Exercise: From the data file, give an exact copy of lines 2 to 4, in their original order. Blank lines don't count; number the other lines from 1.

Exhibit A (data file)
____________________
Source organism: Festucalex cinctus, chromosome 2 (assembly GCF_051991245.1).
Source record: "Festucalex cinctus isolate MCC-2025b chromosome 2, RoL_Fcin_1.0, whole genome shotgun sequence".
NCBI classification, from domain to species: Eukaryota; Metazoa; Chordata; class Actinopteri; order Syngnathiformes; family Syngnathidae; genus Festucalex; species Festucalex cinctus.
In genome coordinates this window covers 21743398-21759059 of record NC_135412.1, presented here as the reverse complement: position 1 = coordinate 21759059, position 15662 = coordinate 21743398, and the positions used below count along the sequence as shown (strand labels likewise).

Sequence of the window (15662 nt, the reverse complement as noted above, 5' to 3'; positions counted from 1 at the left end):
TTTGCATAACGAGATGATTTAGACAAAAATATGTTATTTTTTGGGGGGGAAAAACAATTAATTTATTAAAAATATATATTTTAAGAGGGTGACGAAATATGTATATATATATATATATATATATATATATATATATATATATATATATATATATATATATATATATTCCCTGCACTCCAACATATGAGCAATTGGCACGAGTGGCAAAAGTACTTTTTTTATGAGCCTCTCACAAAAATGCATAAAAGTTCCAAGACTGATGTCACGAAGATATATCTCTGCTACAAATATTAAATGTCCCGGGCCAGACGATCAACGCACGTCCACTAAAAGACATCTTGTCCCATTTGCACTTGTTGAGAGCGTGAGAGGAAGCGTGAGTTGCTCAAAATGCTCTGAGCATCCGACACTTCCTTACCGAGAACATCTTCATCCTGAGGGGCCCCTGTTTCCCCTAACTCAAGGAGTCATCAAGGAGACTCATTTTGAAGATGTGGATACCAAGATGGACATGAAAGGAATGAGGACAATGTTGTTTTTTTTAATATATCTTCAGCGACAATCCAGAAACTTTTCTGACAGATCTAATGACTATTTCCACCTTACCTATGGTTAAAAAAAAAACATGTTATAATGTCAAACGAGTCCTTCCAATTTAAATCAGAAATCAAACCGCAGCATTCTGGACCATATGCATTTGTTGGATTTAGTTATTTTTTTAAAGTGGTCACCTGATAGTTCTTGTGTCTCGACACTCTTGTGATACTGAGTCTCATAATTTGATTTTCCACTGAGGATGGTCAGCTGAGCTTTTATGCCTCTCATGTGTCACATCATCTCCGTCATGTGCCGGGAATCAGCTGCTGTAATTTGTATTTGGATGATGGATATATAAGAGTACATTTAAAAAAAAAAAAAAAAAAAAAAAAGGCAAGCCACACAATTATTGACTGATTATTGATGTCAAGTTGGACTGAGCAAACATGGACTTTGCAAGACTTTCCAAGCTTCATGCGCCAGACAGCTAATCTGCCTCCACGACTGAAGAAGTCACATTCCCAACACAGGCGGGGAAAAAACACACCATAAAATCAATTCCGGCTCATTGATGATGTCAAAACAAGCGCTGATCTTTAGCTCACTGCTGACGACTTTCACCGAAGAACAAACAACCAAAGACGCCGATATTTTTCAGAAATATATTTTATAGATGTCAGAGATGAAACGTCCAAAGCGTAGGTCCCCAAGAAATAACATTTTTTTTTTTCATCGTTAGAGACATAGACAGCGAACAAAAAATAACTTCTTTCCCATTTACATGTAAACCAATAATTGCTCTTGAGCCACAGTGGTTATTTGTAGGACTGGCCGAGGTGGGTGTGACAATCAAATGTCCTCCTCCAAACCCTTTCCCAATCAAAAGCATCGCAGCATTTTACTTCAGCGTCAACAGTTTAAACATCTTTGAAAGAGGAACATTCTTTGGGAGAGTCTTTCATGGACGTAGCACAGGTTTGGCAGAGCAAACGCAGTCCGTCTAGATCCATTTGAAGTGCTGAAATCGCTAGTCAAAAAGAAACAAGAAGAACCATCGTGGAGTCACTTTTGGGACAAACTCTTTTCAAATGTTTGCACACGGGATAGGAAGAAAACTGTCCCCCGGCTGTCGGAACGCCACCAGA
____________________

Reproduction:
Source record: "Festucalex cinctus isolate MCC-2025b chromosome 2, RoL_Fcin_1.0, whole genome shotgun sequence".
NCBI classification, from domain to species: Eukaryota; Metazoa; Chordata; class Actinopteri; order Syngnathiformes; family Syngnathidae; genus Festucalex; species Festucalex cinctus.
In genome coordinates this window covers 21743398-21759059 of record NC_135412.1, presented here as the reverse complement: position 1 = coordinate 21759059, position 15662 = coordinate 21743398, and the positions used below count along the sequence as shown (strand labels likewise).